“Remember we are predominantly an asset manager and a private banking business. That doesn’t mean we’re not a corporate banking business, but it was the combination of wealth management and the private bank that we saw as the biggest beneficiary [of the sponsorship]. It’s very seldom you can get the audience the Derby delivers: not necessarily in the middle of the track, but certainly in the Queen’s Stand. So it was a place we thought we could get great traction for our brand–which at the time was nothing, absolutely nothing. Although the viewership had dropped off quite badly, and the attendance, it just wasn’t believable, to be offered such a trophy event.”

It so happened that they had a particular product to market round the inaugural Investec Derby. And Kantor could clearly chart the growth in deposits after the “High Five” blimp had hovered over Epsom Downs that weekend. Investec has put money into several other sports, often with a very high profile, but Kantor has never seen so tangible a difference. Nor, evidently, has the relationship ever been so mutually respectful.

“Rugby was fantastic–until they kicked us out,” he says. “We used to sponsor the home [autumn] series, and one year they just said: ‘We’ve found someone who’s prepared to pay more, so you’re out.’ Cricket did the same to us. That’s why, with the Derby, I was determined to enter into a longer-term contract. Though Epsom and the Jockey Club have been fantastic, amazingly co-operative and just a pleasure to work with. Now in time to come, whether [the new management] would see it all the same way, I don’t know. Obviously we’ll do everything we can to make sure this sponsorship continues, because I think it adds huge value to the Investec brand.”

Whenever founders step down, companies change. Kantor is reconciled to that reality and offers glowing endorsements of Fani Titi and Hendrik du Toit, who step up after Kantor and CEO Stephen Koseff take a back seat in October. But his own life will change, too, at 68.

“I have a lot of energy,” he says. “But sometimes I find it heavy going nowadays. I’m delighted I’ll have more time to do the things I’d like to do, and just to have time with my family. It’s been tough: you can’t build a business like this and really enjoy your passions.”

So yes, he hopes to become a more familiar presence at the races. However he fares on Saturday, as such, Young Rascal bestrides a crossroads in his owner’s life: an end and a beginning.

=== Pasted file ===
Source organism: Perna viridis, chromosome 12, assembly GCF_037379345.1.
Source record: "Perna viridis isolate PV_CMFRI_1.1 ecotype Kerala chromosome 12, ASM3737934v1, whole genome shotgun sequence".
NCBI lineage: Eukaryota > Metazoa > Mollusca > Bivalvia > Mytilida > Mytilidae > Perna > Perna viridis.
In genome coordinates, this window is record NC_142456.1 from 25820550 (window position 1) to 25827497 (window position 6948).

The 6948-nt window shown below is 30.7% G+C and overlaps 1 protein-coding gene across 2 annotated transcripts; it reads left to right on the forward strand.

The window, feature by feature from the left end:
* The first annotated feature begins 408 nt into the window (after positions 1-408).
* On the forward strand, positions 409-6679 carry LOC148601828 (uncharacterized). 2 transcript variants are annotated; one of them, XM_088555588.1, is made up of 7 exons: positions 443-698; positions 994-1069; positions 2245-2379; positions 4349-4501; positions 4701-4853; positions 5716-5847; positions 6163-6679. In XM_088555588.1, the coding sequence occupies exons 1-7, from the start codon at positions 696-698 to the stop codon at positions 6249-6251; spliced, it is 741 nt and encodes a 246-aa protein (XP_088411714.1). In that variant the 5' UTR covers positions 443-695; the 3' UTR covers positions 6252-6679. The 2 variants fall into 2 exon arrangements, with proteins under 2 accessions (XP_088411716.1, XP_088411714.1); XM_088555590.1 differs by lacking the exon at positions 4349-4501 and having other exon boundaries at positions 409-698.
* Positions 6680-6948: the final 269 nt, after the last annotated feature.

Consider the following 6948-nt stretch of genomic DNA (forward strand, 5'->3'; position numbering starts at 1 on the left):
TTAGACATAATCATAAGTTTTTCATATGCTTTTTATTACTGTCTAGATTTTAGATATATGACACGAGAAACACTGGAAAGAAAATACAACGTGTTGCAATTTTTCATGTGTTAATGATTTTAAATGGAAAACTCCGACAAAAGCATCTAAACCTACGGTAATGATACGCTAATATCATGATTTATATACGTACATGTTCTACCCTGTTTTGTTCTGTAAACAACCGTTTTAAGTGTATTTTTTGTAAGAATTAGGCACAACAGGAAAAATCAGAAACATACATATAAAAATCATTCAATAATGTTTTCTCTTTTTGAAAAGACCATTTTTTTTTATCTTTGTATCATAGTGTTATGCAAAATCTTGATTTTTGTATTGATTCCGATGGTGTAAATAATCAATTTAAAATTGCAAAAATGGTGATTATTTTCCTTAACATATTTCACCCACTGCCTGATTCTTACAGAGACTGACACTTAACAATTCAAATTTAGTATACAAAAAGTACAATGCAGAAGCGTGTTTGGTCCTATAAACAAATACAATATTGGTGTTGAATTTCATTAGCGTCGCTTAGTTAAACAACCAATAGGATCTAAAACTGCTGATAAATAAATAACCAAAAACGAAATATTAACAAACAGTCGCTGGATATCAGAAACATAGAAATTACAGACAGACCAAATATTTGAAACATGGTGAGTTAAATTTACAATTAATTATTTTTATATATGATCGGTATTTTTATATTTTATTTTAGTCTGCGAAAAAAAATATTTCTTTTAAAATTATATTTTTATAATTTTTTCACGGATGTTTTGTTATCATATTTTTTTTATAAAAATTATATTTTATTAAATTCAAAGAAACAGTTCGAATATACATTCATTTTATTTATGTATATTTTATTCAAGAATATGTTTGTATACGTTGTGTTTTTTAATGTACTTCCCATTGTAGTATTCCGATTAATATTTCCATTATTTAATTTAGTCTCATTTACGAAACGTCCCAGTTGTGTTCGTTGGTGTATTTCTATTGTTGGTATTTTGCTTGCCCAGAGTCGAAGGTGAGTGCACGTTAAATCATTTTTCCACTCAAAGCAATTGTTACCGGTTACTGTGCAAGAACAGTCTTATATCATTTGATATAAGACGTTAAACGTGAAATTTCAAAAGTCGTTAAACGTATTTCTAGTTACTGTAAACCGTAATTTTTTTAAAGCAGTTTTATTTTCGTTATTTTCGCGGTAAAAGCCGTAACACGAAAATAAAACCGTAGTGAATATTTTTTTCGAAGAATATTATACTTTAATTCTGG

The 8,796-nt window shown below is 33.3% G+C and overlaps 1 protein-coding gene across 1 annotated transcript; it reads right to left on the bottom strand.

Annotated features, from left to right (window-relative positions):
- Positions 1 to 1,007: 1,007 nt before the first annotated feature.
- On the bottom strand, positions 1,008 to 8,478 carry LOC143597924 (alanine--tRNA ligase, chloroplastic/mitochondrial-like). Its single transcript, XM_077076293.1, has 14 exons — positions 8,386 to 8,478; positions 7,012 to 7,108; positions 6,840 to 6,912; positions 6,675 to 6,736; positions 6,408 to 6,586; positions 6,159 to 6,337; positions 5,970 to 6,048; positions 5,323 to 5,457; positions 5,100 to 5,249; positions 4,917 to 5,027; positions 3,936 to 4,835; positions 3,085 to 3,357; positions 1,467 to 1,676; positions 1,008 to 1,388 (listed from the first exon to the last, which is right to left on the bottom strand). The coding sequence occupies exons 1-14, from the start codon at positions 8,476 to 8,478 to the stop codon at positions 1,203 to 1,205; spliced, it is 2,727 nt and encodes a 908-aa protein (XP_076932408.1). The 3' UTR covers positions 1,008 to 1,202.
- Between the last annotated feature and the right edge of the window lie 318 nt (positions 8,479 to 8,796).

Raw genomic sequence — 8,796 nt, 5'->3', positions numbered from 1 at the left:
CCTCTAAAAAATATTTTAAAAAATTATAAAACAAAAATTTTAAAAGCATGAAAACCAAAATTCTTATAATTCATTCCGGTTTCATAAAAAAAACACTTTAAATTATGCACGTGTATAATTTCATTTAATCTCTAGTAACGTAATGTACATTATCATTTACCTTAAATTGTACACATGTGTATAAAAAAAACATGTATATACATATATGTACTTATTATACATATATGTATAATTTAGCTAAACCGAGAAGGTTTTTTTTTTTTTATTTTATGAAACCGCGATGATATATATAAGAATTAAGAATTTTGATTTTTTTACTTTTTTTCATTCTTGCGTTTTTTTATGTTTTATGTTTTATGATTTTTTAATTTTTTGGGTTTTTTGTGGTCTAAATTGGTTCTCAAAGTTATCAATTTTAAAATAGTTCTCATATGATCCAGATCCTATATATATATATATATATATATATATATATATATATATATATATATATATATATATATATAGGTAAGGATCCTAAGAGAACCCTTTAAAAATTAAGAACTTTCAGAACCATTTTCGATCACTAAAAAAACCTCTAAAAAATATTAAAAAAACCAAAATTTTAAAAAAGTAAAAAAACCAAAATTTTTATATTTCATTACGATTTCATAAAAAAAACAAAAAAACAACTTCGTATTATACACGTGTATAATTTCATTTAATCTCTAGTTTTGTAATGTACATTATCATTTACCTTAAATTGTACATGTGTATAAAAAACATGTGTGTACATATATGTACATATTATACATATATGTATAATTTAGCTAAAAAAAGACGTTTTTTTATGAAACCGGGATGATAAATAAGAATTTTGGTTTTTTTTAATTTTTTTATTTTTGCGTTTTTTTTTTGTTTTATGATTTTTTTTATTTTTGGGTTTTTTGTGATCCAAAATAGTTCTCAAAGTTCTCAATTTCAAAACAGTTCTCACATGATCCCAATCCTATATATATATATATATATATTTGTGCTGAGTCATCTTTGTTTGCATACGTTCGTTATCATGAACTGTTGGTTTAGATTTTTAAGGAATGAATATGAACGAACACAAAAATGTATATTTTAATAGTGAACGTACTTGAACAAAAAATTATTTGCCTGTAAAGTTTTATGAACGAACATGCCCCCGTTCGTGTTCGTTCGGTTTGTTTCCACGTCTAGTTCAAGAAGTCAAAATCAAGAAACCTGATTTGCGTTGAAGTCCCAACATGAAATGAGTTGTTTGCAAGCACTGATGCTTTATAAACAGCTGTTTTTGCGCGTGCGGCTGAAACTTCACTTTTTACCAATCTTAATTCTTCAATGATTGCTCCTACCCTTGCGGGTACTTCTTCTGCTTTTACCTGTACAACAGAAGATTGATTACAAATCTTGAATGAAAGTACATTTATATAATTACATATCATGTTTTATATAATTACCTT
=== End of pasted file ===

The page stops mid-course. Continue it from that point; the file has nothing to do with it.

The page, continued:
“When my brother left South Africa, maybe 45 years ago, he left me one horse,” Kantor says with a wry smile. “He said, ‘By the way, I forgot to tell you–there’s a horse you’ve got to pay for.’ That one horse has cost me a fortune over the years. I didn’t realise I had a similar passion, and that ignited it.”

He admits that his real satisfaction is in the slower tempo of breeding, and is a major stakeholder in the Klawervlei Stud. Watching his runners round the world–whether in South Africa or Hong Kong or here–tends to be too nerve-racking to qualify as an authentic relief from the stresses of his working life. But as Jaffee used to say, they needed a “counter-irritant” in life.

“I say to myself, ‘Why do I have these horses?’” Kantor says. “But William said to me in January, in Cape Town, ‘This year, I can tell you, your horses are of a quality, it’s your year.’

“It’s just luck, honestly, just luck. It wasn’t planned, it just worked this way. Never in my wildest dreams did I think I would have a horse with a chance in the Derby. And in our 10th year of sponsorship. I just love looking for that grain of sand that’s going to make that little bit of gold you’re going to find somewhere. And yet when it arrives… Of course I loved Young Rascal’s page. But come on, how many times have I looked at a page and made all the right arguments? ”

“There are 12,000 yearlings every year,” he notes. “How many get to the Derby: 12? So anyone who tells me it’s their genius, no sir. He was certainly a legitimate trial winner but I don’t even go there, I can’t even think that far. Every day, getting there, is like a year. If he just runs and gets through the race, I’ll be delighted.”